Share this article:
Joe Kiani at the end of February predicted his Masimo Corp. would grow 10% to $1.035 billion in annual sales in 2020.
Now, the medical device maker is forecasting a 21% sales jump to $1.13 billion—or almost $200 million more than last year—as hospitals around the world rushed to stock up on its valuable equipment that provides remote monitoring of patients infected with the coronavirus.
The native of Iran, who moved to the U.S. at age 9 knowing only three words of English, has come a long way since he started the company in a garage in 1989.
Today, Masimo’s technologies are used to monitor more than 200 million patients annually—including those receiving treatment for COVID-19 in hospitals, in parking garages converted into field units, and even in the home. Masimo’s devices are the primary pulse oximetry technology at nine of the top 10 hospitals listed by U.S. News & World Report’s Best Hospitals Honor Roll.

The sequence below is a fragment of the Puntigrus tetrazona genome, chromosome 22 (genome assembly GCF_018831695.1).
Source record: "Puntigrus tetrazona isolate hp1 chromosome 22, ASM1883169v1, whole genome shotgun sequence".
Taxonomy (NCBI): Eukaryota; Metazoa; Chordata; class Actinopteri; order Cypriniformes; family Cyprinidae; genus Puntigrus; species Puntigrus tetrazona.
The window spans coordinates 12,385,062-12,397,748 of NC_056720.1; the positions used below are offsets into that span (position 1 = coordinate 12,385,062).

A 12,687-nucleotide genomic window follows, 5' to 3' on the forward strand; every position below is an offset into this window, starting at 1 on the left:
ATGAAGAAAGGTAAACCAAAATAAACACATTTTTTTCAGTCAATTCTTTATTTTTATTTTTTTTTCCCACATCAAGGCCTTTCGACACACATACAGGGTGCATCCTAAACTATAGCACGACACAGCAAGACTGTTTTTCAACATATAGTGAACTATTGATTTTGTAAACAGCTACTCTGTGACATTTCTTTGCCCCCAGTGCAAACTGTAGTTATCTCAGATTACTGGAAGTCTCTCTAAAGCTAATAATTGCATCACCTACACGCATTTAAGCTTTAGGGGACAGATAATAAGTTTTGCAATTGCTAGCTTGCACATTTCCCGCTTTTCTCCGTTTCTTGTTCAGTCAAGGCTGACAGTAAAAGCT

The Irvine-based device maker’s secret to success in a year that took the world by surprise?
“We’re a billion-dollar company run like a startup,” Kiani told the Business Journal in a December interview.
The company (Nasdaq: MASI) almost doubled its market capitalization in the past 12 months to $14.7 billion and is now the fourth-largest public company based in Orange County.
For Masimo’s role in fighting the coronavirus, as well as for his headline-making efforts in patient safety work, media and politics (see story, this page), Kiani is the Business Journal’s Business Person of the Year in the healthcare sector.
Masimo makes products it calls Signal Extraction Technology (SET), pulse oximetry devices that help doctors and nurses monitor blood, oxygen and other key metrics of patients without needles.
These devices often cost thousands of dollars, which is why its main customers are hospitals.